‘Industry 4.0’, a term frequently used, but little understood by SMEs.
With our participation in Indumation earlier this month, which featured an ‘Industry 4.0 Village’, a little clarification of this term is at its place.
Industry 4.0 found its origin at the Hanover Fair in Germany in 2011.
It refers to the 4th industrial revolution, where we reach the next step after the digitization of production processes: connecting all systems and making them communicate with each other.
In the near future factories will become ‘Smart Factories’ with ‘Smart Products’. Industry 4.0 enables companies to produce more efficiently, resulting in an increased competitive position.
In short, we can divide Industry 4.0 in 4 parts:
The Internet of Things is already present in our environment and its presence is growing.
Every day new things are connecting: everything from your thermostat to the parking meter in the street is connected to the internet. Many of these devices are already reporting data they receive from their environment. For example: your thermostat lets you know that the temperature in your house is 16°C, and you are able to raise it via your smartphone at work.
When we take a look at the world of production, we can see that there’s a strong growth of devices with an IP-address. Combined with sensors, actuators, cameras,… they generate a huge amount of data. Data which has never been available, and represents a great value.
Due to these intelligent machines, connected via The Internet of Things, a cyber-physical production is created, enabling operators to track the whole production process (in real time).
A ‘Smart factory’ offers countless advantages.
Other than the live tracking of your production process, each product can be traced and its history checked. Furthermore, production will always be guaranteed when internal problems or problems with suppliers occur. Does the customer require a last minute modification to his ordered product?
That issue is easily resolved, and thanks to the dynamic production process it still remains profitable!
That flexibility can also be found socially. Employees and their specialties can be integrated in the system, making their work more varied, challenging, but also more efficient.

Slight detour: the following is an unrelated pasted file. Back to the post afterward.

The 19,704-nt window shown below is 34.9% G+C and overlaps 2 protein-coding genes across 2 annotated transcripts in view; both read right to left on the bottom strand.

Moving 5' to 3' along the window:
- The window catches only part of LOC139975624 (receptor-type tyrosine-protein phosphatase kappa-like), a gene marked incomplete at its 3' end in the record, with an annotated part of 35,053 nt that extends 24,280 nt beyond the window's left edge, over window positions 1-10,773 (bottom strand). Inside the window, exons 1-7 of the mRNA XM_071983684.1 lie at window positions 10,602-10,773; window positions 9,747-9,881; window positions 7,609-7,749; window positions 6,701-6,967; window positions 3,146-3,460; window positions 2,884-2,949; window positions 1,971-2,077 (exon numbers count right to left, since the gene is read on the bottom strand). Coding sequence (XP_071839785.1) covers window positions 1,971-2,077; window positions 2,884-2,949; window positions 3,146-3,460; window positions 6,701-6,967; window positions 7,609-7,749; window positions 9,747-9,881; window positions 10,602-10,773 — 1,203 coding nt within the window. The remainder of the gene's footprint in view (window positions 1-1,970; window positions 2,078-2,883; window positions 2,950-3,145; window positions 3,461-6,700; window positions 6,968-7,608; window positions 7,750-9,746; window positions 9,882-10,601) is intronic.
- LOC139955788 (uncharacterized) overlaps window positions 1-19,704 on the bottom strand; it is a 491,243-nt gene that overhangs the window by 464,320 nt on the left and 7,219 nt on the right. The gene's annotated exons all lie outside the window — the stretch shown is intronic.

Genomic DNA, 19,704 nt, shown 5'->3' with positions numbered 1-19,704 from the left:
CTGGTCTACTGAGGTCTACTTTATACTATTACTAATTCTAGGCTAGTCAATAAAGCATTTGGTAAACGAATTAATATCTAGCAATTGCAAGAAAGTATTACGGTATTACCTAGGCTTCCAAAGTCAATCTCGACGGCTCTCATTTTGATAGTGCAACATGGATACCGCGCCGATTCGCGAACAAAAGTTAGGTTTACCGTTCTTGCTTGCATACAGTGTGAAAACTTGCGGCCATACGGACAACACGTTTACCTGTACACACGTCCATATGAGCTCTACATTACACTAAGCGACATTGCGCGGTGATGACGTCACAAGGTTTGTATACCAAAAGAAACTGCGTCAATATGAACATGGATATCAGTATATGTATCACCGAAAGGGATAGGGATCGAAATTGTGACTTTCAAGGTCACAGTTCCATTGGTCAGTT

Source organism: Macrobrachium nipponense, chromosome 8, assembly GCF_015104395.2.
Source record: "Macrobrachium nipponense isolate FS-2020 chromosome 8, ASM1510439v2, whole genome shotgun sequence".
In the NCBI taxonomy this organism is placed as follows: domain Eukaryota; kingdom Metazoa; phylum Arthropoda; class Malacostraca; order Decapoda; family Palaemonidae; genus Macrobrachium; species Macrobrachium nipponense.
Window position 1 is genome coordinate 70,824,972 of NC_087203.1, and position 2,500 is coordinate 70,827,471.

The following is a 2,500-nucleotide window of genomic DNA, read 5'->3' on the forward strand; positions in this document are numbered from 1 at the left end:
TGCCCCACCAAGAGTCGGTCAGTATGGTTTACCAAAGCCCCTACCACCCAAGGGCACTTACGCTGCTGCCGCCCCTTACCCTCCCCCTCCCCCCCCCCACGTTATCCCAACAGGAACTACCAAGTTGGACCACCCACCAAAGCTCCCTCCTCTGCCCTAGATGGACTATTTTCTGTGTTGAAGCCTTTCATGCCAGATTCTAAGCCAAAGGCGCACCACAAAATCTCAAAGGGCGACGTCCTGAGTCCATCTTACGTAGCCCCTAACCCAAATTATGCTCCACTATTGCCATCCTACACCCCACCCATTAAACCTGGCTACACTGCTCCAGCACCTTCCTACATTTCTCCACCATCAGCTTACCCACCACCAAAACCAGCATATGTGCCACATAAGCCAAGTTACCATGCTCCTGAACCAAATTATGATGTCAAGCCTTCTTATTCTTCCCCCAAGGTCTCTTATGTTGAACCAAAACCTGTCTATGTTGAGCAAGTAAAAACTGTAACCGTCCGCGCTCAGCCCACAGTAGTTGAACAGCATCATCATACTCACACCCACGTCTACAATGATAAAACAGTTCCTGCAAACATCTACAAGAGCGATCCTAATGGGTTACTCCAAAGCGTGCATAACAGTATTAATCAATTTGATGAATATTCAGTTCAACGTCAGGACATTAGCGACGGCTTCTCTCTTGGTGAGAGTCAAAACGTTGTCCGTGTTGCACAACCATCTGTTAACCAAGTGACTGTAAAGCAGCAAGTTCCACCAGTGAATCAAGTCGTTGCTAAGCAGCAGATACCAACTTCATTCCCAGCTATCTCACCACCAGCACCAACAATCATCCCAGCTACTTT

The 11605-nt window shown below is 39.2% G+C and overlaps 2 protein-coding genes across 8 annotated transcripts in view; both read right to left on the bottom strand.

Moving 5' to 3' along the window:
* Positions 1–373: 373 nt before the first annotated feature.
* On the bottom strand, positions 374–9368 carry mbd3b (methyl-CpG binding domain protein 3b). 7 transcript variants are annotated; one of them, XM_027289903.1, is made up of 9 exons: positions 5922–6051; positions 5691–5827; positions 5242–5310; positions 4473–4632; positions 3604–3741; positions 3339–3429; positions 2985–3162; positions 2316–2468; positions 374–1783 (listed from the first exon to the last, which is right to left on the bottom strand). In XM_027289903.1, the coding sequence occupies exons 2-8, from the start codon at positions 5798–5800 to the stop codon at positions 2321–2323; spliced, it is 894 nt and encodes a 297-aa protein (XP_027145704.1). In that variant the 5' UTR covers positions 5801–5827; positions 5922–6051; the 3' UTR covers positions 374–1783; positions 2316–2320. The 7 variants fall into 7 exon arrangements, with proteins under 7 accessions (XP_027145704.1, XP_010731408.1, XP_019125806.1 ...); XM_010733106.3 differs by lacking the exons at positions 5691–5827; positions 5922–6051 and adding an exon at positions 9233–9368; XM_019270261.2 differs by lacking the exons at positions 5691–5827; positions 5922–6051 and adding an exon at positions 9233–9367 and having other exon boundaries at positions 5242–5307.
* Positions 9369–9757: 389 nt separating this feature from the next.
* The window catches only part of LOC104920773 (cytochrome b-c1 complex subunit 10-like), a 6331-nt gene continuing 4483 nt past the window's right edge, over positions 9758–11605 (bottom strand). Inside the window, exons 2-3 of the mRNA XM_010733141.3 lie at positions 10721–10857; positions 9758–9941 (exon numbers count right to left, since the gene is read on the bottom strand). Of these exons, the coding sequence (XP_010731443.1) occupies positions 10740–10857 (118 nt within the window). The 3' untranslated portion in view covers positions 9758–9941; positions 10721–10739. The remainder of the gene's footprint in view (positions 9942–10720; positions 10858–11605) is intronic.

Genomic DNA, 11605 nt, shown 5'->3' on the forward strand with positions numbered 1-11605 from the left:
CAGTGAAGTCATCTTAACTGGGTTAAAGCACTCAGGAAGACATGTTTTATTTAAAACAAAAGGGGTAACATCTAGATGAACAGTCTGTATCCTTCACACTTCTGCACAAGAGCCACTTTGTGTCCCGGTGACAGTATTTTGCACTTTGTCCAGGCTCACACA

The same goes for the maintenance staff: when an error occurs, the system adds a geotag to the location of the malfunctioning part. The people involved can collaborate remotely to solve the issue using pictures and comments. The system also indicates how the problems can be avoided in the future and based on the data collected it can even predict when this problem will occur again.
Storing and analysing data, the numerous communication tools,… are only made possible by storing all data in the cloud, using ‘The Internet of Things & Services’. It implies a shift from data that’s stored everywhere to useable data that can be accessed anywhere anytime.
By storing all information in one place and linking it together, it offers huge benefits for the management. Not only do they get a better overview of their organisation, but thanks to the real time analysis they can make faster decisions which gives them a strategic advantage.
And last but not least: by making the production more flexible and better monitored, organisations can save huge amounts of money by saving on their energy management.
Did you already recognise some benefits? That is possible, because Reditech has been linking all the parts of production processes for years! By implementing an MES system in your company, you are making the first step towards Smart Manufacturing. We will happily outline the rest of the route to a Smart Factory and help you creating one.
If you want more information about Industry 4.0 and what it can do for you, please contact us.
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